It is exciting and fun to get back to school though and catch up with your colleagues (or get to know the new ones). Even when the kids start and lessons begin, there is still a good feeling in the air.

But after this honeymoon period of 2-4 weeks, the stress starts to creep in for at least some international school teachers.

So many factors come into play that might cause stress. Maybe the administration has some back-to-school initiatives and some new demands for the teaching staff that are overwhelming the staff. Maybe some of your students’ parents have been filling your inbox with messages that require prompt replies as you are also preparing the next day’s lessons. Maybe even you are meeting with your new teaching team and the discussions aren’t going so smoothly about how you plan be working together this year as everyone appears to have slightly different working styles.

And the list of stress-inducing factors goes on and on…with no real solution in sight.

On the positive side, many staff at international schools do work hard to try and reduce the stress levels of its staff. During the teacher inservice days, some international schools are, for example, taking some time to run whole staff yoga/breathing/stretching sessions. Taking a moment to meditate and connect to your inner-self can truly be a good daily practice to incorporate.

Other international schools cater a back-to-school BBQ for the whole staff during the first few weeks of schools. Relaxing, eating and chatting with your colleagues in such a way can really create the right climate for a more relaxing environment at work.

International schools should be mindful of planning in these types of things to help reduce stress in staff. Not just at the beginning of the school year, but maybe throughout. Additionally, it is important for staff to keep a health work/life balance as well when school is in session. “All work and no play….”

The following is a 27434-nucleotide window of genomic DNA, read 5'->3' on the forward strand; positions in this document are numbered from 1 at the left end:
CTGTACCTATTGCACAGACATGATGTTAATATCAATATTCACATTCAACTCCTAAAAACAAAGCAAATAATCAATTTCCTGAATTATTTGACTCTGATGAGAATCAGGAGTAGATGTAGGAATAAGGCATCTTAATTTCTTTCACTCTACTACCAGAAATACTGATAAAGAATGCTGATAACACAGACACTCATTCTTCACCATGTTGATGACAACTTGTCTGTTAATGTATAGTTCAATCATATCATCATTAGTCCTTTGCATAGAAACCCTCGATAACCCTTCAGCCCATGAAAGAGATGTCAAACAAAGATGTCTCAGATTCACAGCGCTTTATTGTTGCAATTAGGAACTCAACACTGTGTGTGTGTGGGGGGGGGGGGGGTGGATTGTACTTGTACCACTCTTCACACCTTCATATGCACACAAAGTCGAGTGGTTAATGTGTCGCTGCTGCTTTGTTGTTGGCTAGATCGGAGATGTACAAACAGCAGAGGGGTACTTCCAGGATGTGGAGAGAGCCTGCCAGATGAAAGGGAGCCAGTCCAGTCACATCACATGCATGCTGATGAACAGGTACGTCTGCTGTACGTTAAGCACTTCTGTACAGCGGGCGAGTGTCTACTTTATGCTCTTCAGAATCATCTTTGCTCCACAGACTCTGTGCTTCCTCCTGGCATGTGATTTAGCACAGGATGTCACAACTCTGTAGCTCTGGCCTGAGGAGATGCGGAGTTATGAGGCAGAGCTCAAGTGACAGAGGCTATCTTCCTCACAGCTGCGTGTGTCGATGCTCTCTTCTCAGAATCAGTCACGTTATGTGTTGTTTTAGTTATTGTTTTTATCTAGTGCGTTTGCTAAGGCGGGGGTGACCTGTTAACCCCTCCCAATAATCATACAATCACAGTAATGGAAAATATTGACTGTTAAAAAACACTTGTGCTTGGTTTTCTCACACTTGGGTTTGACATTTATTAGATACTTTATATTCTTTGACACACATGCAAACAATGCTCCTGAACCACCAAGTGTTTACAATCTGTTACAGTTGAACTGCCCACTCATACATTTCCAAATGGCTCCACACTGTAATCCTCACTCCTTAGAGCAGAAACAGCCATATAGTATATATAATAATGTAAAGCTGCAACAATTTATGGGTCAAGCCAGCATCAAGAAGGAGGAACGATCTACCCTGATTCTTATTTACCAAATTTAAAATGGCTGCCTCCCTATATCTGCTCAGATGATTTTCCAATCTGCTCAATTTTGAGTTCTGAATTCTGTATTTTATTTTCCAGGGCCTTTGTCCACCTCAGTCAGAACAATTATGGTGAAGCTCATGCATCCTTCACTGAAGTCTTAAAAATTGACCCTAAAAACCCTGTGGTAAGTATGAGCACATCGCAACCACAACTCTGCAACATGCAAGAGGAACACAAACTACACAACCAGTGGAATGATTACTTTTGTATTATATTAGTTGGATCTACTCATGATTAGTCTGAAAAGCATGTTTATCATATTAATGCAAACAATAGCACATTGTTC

The big question always though is “what would a dream school do?” Is there such a thing as a stress-free life for a teacher working at an international school? Some schools are getting it right it seems, so it is definitely possible to reduce at least some level of stress.

Using the ISC’s unique Comment Search feature (premium access required), we found 58 comments that have the keyword stress in it. Some international schools have good news to share about how they helping teachers to reduce their stress. Other schools are struggling to achieve similar results. Here are just a few of the comment results:

“SLT mean well, but it’s gone past the point where it’s possible to get morale back to where it should be. Most teachers are fed up, stressed and over-worked.” – Smart Vision School (41 total comments)

“With the hiring of the new Lower Primary Principal and Associate Principal, morale has completely turned around in this division (K1, K2, G1, G2). So much is happening to create a positive and happy atmosphere. Many teacher requests to alleviate their stress/work load have been honored (less ad-on activities, meetings…just a reduction to the overall schedule). Also, once a month principals do an activity with an entire grade level so teachers can have that time to meet, or do work. (The kids also really know the principals). Once a month, principals host a gathering on a Friday after school. Whenever, this division has had a particularly busy day or week, our Principal stops by our rooms to check in and tell us to ‘go home’. 🙂 Let’s hope the morale can improve schoolwide.” – Hong Kong International School (136 total comments)

“It’s a true non-profit school. Board is not breathing down your neck. In some ways, it’s quite relaxed (no one is inspecting your lessons, usually.) In others ways, there’s unnecessary stress (poor communication, some teaching loads piled too high.)” – Berlin Brandenburg International School (80 total comments)

“There are 2 days for new teachers to attend at the beginning of the school year, before the other staff return. Given the complexities of the school, this is inadequate and can be a stressful experience for new staff. There are no social niceties or outings organised for new staff, who basically are expected to hit the ground running.” – College du Leman – International School (85 total comments)

“This is one of the biggest stressors at the school. The finance department can be very demanding and expects all forms to be filled out perfectly. It is not uncommon for teachers to have to fill out reimbursement forms multiple times, including getting signatures from 3-4 different admins depending on what is being reimbursed. Get used to hearing the term ‘fapiao’ used a lot. If you don’t have the correct one you won’t get reimbursed. It usually ends up working out for teachers, but the process can be quite rough.” – UWC Changshu China (38 total comments)